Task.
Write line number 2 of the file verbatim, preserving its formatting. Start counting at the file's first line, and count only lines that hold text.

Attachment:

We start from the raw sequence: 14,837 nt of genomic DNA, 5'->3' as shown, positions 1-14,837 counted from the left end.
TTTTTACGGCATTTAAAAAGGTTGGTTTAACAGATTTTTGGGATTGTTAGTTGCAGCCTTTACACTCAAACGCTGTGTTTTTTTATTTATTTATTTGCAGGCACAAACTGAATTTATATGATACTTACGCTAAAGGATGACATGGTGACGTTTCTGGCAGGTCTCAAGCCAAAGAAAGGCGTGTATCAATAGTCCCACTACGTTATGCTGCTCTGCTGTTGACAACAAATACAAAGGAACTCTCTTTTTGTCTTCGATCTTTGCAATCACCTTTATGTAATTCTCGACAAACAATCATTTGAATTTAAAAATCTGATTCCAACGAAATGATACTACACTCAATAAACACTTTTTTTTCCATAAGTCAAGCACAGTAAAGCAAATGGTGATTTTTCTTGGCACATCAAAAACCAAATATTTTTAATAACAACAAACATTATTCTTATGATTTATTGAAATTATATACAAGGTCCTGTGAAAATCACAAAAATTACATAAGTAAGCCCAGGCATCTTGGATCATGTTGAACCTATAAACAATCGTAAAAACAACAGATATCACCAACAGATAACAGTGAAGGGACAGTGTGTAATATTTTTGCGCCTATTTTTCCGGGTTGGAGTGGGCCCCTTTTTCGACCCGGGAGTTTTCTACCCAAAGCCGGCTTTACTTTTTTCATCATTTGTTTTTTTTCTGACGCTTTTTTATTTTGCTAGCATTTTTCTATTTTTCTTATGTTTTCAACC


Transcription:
TTTTTACGGCATTTAAAAAGGTTGGTTTAACAGATTTTTGGGATTGTTAGTTGCAGCCTTTACACTCAAACGCTGTGTTTTTTTATTTATTTATTTGCAGGCACAAACTGAATTTATATGATACTTACGCTAAAGGATGACATGGTGACGTTTCTGGCAGGTCTCAAGCCAAAGAAAGGCGTGTATCAATAGTCCCACTACGTTATGCTGCTCTGCTGTTGACAACAAATACAAAGGAACTCTCTTTTTGTCTTCGATCTTTGCAATCACCTTTATGTAATTCTCGACAAACAATCATTTGAATTTAAAAATCTGATTCCAACGAAATGATACTACACTCAATAAACACTTTTTTTTCCATAAGTCAAGCACAGTAAAGCAAATGGTGATTTTTCTTGGCACATCAAAAACCAAATATTTTTAATAACAACAAACATTATTCTTATGATTTATTGAAATTATATACAAGGTCCTGTGAAAATCACAAAAATTACATAAGTAAGCCCAGGCATCTTGGATCATGTTGAACCTATAAACAATCGTAAAAACAACAGATATCACCAACAGATAACAGTGAAGGGACAGTGTGTAATATTTTTGCGCCTATTTTTCCGGGTTGGAGTGGGCCCCTTTTTCGACCCGGGAGTTTTCTACCCAAAGCCGGCTTTACTTTTTTCATCATTTGTTTTTTTTCTGACGCTTTTTTATTTTGCTAGCATTTTTCTATTTTTCTTATGTTTTCAACC